Peer-reviewed, scholarly research is made openly available through the use of permissive licenses agreed to by the author and publisher, sometimes following the author's payment of an "article processing charge" (APC) to the publisher, though many OA journals publish without an author charge.
Scholars are sometimes bound by their funding agreement to make their publications open, but many scholars decide to publish their work open access to increase readership and citation of their work.
The different ways an article can be made open access have developed color-based categories. The most commonly used terms are green and gold.
Bronze OA: Works Made Available on a Publisher Website
Publishers sometimes choose to maintain control of the work through providing access only through the publisher's website.
Diamond OA: Publishing in an Open Journal (no fee required)
Similar to Gold OA but articles can be published OA without requiring that the author pay the journal a fee.
Gold OA: Publishing in an Open Journal (requires an author fee)
OA on the journal level, referring to journals published open access online and freely available to read. These journals, such as PLOS One, are peer-reviewed like traditional journals, and publish articles immediately. A list of OA journals can be found at the Directory of Open Access Journals (DOAJ).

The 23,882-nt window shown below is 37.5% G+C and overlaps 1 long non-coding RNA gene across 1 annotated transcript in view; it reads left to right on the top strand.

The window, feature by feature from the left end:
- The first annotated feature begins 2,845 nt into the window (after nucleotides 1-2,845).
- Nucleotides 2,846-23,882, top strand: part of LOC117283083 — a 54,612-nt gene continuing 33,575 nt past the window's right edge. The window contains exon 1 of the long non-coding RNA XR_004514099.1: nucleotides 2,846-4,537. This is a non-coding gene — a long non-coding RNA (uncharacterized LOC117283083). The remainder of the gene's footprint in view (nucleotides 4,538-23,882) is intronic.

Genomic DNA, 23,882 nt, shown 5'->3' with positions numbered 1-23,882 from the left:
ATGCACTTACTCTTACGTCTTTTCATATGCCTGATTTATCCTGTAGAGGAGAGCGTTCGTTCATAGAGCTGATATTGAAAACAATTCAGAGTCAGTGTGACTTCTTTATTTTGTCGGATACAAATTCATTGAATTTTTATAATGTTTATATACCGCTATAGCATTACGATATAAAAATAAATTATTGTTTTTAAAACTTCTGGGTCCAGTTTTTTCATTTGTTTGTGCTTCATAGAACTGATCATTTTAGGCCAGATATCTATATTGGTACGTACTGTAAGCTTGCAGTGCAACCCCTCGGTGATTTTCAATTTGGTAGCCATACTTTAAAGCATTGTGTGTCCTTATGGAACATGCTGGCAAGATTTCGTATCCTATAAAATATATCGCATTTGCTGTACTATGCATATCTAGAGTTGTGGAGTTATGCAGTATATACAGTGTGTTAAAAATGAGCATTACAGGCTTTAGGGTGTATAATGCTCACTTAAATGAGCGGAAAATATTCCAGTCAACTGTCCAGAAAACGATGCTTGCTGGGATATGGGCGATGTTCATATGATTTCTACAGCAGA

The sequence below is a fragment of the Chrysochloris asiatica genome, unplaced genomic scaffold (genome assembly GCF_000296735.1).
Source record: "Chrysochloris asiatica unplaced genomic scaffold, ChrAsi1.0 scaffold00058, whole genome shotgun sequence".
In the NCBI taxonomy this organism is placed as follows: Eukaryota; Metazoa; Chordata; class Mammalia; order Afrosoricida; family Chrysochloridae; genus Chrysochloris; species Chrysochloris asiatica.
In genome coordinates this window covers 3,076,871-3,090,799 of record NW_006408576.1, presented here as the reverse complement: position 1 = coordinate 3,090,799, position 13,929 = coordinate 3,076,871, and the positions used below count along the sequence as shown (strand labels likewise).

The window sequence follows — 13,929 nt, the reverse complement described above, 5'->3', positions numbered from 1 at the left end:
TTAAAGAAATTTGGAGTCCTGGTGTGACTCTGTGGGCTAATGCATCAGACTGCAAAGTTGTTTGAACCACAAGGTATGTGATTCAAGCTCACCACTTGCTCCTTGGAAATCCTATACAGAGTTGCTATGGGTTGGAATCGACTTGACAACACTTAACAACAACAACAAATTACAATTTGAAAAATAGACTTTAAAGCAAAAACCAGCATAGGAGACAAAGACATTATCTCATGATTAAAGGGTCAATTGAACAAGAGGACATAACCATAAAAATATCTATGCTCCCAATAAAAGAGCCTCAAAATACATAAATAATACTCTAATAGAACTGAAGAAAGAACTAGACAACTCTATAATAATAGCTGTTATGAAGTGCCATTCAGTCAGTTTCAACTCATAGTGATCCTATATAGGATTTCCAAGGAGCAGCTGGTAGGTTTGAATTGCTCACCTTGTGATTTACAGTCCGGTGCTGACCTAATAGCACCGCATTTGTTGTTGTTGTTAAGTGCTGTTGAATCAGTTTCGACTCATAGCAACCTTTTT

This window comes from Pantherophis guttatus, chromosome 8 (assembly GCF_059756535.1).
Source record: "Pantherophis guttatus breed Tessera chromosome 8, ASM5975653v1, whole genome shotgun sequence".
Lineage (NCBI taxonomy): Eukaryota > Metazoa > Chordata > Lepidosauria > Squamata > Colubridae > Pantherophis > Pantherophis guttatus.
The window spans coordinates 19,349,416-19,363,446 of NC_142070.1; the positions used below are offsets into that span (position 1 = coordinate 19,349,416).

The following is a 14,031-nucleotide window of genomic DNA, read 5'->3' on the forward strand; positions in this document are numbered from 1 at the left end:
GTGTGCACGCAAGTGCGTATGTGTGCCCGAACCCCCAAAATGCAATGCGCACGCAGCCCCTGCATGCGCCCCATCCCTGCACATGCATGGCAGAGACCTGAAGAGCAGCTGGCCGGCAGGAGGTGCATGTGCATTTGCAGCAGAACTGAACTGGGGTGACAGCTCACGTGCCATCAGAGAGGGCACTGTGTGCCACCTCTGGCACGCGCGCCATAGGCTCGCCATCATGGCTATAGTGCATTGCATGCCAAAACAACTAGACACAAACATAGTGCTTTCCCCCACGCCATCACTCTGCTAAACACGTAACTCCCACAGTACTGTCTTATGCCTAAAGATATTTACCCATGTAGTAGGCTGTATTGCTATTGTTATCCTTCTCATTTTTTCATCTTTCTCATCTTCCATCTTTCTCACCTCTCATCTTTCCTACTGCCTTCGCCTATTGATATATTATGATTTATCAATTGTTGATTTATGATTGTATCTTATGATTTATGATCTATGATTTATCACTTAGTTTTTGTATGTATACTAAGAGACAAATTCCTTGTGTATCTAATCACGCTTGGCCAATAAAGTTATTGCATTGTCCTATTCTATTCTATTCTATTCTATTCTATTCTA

Green OA: Depositing in an Open Repository
Works made available through open access institutional repositories or personal archives. These articles, often pre-print or post-print but usually not published versions (unless the author's publisher allows it), are submitted by the authors to the repository or archive, and can be subject to publisher embargoes. If an institution or organization mandates open access availability of its research, that OA is usually achieved through repositories.
Hybrid OA: Publishing OA in a Non-OA Journal (requires an author fee)
Hybrid OA refers to the way traditional publishers have integrated Gold OA into their subscription-based publishing models, in which authors for a fee can have their articles made open access in a journal that is otherwise subscription-based, usually after an embargo period.
Both words mean "free", but within the OA world and the larger open culture movement, their meanings are a little more specific:
The distinction between "free to read" and "free to use" was developed by Peter Suber, one of the leaders of the OA movement, in a 2008 newsletter you can read here.